I am a professional freelance writer who has written for multiple blogs over the years.
As part of content writing’s best practices, I link out to resource pages that add value to the post I’m writing.
This practice lies at the very heart of every successful blogger outreach strategy.
You search for high-quality publication sites that link out to content similar to the ones published on your blog. You then reach out to the editor or author asking them to link back to your post instead because it’s more informative and useful than the one currently linked in the article.
However, I’m pretty sure you know about this strategy already because you already emailed me before.
That said, I would like you to stop emailing me about your post. Like, ever.
Let me explain.
You sent me a by-the-numbers blogger outreach email about a post you published on your blog.
Although I cannot edit the post once it’s published, I nonetheless checked out your link and replied to you. We had a pretty quick exchange about it.
At first, your email made me feel that you simply wish to build relationships with bloggers and publishers, which I appreciated.
However, what soured me on you was your next email.
Again, this looks like your regular blogger outreach email. You linked to a post I wrote that contains a link to a resource page that’s similar to a post that you wrote.
Again, I am unable to edit the post in the site where I published the article.
This time, however, I didn’t bother to email you about it.
The email you sent is painfully similar to the first one you sent. It’s almost as if you used a template and a blogger outreach platform to send the email to other bloggers and publishers.
At this point, I know what you are up to－you’re just in it for the links.
You’re emailing me not because you want to improve the quality of the article with your link.
You emailed me because you want to build links to your site using your post.
To your credit, the posts you’ve been sending me are informative and useful stuff. They are written with utmost care about quality and substance.
However, your transparent approach to link building through blogger outreach casts your brand in a bad light.
What sucks, even more, is how you kept reaching out to me because I didn’t reply.
Those are three emails in less than a week about nagging me for putting up your link on the post.
Do you think that volume would convince me to do your bidding? I beg to differ!
(And yes, I put your emails in my Spam folder.)
I do appreciate that you stopped emailing about your articles, but the damage has been done.
I’ve held your brand in high regard, but my experience with your blogger outreach strategy made me sour on your business.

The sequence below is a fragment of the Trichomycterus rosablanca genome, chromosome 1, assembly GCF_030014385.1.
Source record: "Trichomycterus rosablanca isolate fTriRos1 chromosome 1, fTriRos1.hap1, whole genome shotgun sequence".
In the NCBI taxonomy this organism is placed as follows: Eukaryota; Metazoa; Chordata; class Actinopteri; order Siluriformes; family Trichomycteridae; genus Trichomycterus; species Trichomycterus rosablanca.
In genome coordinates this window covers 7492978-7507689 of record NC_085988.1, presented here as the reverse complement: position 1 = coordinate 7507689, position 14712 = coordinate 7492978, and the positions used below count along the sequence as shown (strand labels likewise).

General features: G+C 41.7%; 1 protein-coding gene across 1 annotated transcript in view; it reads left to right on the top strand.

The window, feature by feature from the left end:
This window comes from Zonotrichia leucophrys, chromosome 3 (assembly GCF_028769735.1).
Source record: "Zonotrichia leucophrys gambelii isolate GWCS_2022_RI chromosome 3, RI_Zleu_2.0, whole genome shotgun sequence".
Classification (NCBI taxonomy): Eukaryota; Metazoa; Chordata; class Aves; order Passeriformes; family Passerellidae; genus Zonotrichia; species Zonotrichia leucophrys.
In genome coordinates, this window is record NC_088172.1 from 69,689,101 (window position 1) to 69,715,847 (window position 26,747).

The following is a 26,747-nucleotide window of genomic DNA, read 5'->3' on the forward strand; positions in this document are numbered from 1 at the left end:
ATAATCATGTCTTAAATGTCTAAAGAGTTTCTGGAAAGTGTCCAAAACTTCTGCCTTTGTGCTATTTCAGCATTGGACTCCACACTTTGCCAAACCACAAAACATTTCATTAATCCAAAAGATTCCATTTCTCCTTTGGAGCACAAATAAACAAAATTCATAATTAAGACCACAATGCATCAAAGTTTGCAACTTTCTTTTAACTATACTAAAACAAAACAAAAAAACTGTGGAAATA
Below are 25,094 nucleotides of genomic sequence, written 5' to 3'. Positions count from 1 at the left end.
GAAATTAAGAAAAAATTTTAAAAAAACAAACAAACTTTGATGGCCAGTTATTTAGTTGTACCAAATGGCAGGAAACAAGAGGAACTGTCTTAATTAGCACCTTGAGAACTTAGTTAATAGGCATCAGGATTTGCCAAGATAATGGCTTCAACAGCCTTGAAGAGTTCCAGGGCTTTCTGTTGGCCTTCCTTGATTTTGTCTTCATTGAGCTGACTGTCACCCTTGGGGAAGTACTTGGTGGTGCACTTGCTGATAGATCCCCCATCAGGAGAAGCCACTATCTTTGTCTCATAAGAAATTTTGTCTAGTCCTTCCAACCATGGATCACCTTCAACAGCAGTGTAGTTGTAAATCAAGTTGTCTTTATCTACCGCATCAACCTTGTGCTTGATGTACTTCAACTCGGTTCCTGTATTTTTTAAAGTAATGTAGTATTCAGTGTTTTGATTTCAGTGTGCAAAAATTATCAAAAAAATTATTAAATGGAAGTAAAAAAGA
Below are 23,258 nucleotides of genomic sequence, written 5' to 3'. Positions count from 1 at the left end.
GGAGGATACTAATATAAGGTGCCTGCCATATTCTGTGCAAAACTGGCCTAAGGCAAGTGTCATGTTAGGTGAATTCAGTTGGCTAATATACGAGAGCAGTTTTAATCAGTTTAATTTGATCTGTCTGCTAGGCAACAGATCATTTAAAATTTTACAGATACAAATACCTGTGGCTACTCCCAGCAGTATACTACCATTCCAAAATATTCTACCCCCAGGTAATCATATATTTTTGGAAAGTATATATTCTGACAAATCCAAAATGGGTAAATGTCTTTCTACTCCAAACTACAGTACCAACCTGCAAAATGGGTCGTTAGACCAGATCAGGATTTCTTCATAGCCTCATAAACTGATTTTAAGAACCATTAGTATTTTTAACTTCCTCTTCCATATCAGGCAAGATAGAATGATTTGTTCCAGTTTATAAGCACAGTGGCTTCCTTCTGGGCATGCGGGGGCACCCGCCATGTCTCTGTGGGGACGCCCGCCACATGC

If you’ve gotten a good response with your current strategy, then great.
But I honestly feel that there are others there whom you’ve reached out to that feels the same way I do.
If you want your blogger outreach strategy to work, you need to get back in our good graces.
Here’s a quick tip: Don’t do it for the backlinks.
As a blogger, I understand the importance of getting dofollow backlinks from authoritative sites. It helps increase the search rankings of my pages for their respective keyword phrases.
However, blogging is never about ranking on top of search results. It is about spreading great ideas to an audience and engage them in meaningful discourse.
Therefore, if you treat bloggers as mere devices to your link building agenda, then you have already failed.
Bloggers and publishers will see through your motives and blacklist your emails and requests.
I know what you’re asking. “What’s the point of blogger outreach if I can’t get a backlink? What’s in it for me, then?”
Funny enough, blogger outreach was never about you, to begin with.
In case you haven’t noticed, the world does not revolve around your needs and wants.
In fact, every successful blogger outreach strategy starts and ends with building genuine online relationships.
Yes, this may be a time-consuming process that requires you to share their works on social media, comment on their blogs, and email them on what a great job they’re doing on their blogs, among many things you can do.
Most importantly, you need to do these things that you mean it.
Ultimately, your goal is to show them that they can trust you. And the only way this can happen is if you are true to them.
Blogger outreach is a process of humanizing yourself and your brand, so bloggers and publishers will see your authentic self.
In an online world where anonymity reigns supreme, giving yourself a face that people will recognize allows you to build that connection much faster and easier.
If they don’t reply immediately, then maybe it’s not meant to be, at least not now.
But never give up. Maybe the blogger is busy and can’t attend to you at the moment. Give it time until they reciprocate.
Once they do, there is no greater feeling than to have someone whom you can trust and call a friend online.
In the end, there is an immeasurable value that friendship offers. Not only will your online friends be more than willing to link to your content, but they can provide business partnerships and other greater opportunities beyond your imagination.
Until then, keep reaching out to build your connections. And please revamp your damn blogger outreach strategy. 🙂
Christopher Jan Benitez
- To: Business Owner, Subject: Your Blogger Outreach Sucks - January 19, 2017